Side Effects of Chemotherapy on the Body... a virtual guide

If you would like to see a well presented medically reviewed infographic regarding the common side-effects of chemotherapy, Healthline.com recently designed a virtual guide to the effects of chemotherapy on the body. You can see the infographic here: 19 common side effects of chemotherapy

Lyn's story gives a wonderfully frank account of her experiences with chemotherapy, and what she did when it failed. This video provides valuable insights.


It seems there is quite a significant risk that conventional cancer treatments can leave a legacy of harm and suffering. This is yet another thing to weigh up regarding risks and benefits when considering treatment. There are no easy choices. Of course some cancers, (and associated treatment), may have less risk of such harm than others. It seems a good idea to research this issue further regarding any proposed cancer treatment, and discuss it with your doctors.

In contrast, alternative non-toxic treatments have no such "late-effects" or even any side effects. There is no damage of any kind. And there are many to choose from.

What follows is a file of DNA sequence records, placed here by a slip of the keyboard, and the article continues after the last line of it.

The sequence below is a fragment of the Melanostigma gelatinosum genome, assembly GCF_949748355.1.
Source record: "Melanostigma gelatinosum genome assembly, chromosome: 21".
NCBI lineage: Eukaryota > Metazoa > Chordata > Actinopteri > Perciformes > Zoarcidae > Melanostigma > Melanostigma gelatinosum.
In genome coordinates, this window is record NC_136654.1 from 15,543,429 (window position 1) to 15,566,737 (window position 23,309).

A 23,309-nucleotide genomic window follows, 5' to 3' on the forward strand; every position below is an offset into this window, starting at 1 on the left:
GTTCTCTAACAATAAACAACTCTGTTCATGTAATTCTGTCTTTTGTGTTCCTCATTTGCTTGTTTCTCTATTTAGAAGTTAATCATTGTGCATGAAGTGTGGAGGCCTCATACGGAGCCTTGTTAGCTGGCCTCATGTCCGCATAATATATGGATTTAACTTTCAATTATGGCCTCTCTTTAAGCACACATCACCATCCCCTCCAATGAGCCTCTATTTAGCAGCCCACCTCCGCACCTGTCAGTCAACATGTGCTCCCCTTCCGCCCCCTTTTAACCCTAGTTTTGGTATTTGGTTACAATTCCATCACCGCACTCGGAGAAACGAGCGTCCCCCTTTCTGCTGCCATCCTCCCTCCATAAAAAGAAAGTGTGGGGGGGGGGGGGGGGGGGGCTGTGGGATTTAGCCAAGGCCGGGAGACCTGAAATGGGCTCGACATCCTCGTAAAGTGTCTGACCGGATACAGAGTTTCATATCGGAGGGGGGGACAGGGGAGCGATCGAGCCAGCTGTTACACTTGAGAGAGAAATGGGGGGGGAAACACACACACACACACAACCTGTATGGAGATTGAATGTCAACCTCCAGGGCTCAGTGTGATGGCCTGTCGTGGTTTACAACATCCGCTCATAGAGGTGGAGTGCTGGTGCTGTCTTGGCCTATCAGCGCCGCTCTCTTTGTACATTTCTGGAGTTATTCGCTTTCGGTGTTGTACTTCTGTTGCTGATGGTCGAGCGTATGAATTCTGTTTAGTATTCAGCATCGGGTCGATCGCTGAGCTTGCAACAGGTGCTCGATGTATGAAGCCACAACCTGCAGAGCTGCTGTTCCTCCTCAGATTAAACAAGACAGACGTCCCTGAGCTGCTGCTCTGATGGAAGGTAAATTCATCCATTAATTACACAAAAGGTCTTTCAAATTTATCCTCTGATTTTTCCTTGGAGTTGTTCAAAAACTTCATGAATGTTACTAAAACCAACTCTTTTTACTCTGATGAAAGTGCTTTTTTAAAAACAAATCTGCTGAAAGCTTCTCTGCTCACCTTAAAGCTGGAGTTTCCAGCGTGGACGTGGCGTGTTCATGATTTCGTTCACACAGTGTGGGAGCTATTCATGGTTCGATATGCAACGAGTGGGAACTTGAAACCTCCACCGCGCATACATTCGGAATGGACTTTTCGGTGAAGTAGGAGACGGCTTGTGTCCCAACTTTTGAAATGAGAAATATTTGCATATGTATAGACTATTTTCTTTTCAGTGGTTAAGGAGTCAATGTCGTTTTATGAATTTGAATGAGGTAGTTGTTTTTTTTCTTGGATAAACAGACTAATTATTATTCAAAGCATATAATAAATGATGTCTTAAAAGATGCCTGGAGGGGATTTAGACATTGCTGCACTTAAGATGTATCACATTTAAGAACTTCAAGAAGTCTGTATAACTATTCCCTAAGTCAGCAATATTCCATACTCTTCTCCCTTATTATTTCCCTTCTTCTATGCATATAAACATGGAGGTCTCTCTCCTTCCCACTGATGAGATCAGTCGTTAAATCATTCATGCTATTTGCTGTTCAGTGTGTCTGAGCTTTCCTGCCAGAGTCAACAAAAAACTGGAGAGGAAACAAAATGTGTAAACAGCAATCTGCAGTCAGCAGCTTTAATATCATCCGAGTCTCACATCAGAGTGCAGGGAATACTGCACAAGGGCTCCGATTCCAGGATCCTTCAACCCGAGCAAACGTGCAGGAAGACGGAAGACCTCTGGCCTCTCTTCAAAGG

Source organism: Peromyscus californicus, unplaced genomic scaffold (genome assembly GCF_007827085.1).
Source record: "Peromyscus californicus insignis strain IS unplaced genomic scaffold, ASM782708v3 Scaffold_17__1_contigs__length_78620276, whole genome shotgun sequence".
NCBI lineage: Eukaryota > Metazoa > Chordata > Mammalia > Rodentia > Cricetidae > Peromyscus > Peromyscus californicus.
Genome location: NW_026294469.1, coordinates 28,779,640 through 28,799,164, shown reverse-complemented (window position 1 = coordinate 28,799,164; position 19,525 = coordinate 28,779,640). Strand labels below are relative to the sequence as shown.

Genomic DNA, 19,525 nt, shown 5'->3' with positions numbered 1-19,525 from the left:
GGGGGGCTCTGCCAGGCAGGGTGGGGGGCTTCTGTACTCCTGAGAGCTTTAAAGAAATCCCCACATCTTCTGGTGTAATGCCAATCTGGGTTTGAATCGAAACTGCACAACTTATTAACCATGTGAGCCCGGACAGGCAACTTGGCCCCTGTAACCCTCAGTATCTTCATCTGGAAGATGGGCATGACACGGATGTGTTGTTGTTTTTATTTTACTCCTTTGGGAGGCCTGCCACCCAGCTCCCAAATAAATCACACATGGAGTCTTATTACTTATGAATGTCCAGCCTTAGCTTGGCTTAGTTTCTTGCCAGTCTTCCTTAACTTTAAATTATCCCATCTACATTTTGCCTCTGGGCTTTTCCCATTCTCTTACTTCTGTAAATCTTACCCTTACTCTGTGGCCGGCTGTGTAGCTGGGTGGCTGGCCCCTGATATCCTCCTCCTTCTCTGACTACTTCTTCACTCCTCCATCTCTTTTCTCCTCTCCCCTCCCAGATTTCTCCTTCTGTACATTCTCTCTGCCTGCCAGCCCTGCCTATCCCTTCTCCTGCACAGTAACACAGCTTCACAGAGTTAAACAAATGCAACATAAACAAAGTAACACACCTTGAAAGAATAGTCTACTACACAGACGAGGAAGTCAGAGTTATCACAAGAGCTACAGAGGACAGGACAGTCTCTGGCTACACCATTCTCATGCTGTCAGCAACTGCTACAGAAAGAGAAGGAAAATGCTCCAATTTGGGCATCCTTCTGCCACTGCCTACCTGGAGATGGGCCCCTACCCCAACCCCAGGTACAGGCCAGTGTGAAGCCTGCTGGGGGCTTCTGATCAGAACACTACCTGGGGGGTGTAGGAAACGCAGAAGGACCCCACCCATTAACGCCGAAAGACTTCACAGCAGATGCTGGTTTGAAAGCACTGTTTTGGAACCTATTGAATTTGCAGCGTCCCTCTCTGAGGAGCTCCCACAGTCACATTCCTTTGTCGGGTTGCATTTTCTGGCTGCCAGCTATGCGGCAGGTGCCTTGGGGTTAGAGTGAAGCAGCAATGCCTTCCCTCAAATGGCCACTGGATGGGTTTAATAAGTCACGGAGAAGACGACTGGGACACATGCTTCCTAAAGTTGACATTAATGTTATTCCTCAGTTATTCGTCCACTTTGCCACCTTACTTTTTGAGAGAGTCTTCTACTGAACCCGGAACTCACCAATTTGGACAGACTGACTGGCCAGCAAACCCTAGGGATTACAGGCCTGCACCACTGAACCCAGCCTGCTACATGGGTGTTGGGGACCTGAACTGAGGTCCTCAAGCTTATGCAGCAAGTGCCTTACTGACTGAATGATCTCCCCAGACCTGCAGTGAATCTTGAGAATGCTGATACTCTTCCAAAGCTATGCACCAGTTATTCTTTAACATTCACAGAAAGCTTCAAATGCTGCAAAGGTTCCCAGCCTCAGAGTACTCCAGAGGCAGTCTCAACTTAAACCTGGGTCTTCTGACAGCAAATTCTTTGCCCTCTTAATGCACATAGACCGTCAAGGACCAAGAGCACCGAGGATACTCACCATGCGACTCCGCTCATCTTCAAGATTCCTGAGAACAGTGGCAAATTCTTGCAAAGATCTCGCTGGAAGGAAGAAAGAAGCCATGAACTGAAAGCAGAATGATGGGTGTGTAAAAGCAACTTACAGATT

If you have cancer, you owe it to yourself to check out all the alternative options you have before making such an important decision.

Further reading suggestions:
Many natural non-toxic treatments exist that offer far greater success, and are unlikely to cause harm or kill you. I personally refused chemotherapy, (which I felt would finish me off) and followed the The Bill Henderson Protocol which to my mind is one of the best available at the current time, especially as a DIY system you can do at home. (instant download)

 Or available on Amazon (paperback) here: Cancer-Free Your Guide to Gentle, Non-toxic Healing

Another book I found vital to my understanding of alternative cancer treatment
 options is... Outsmart Your Cancer, by Tanya Harter Pierce
Outsmart Your Cancer was the first book I read when I was diagnosed with cancer, and facing 6 months of chemo. There are a good number of alternative treatments explained, so as to provide a considerable choice. It is essential to at least have an understanding of what's out there and available to try. Many of these treatments have been devised by highly qualified people with medical or scientific backgrounds who have an approach that intelligently exploits the few weak spots unique to cancer cells. The science and history behind each protocol is fascinating to say the least.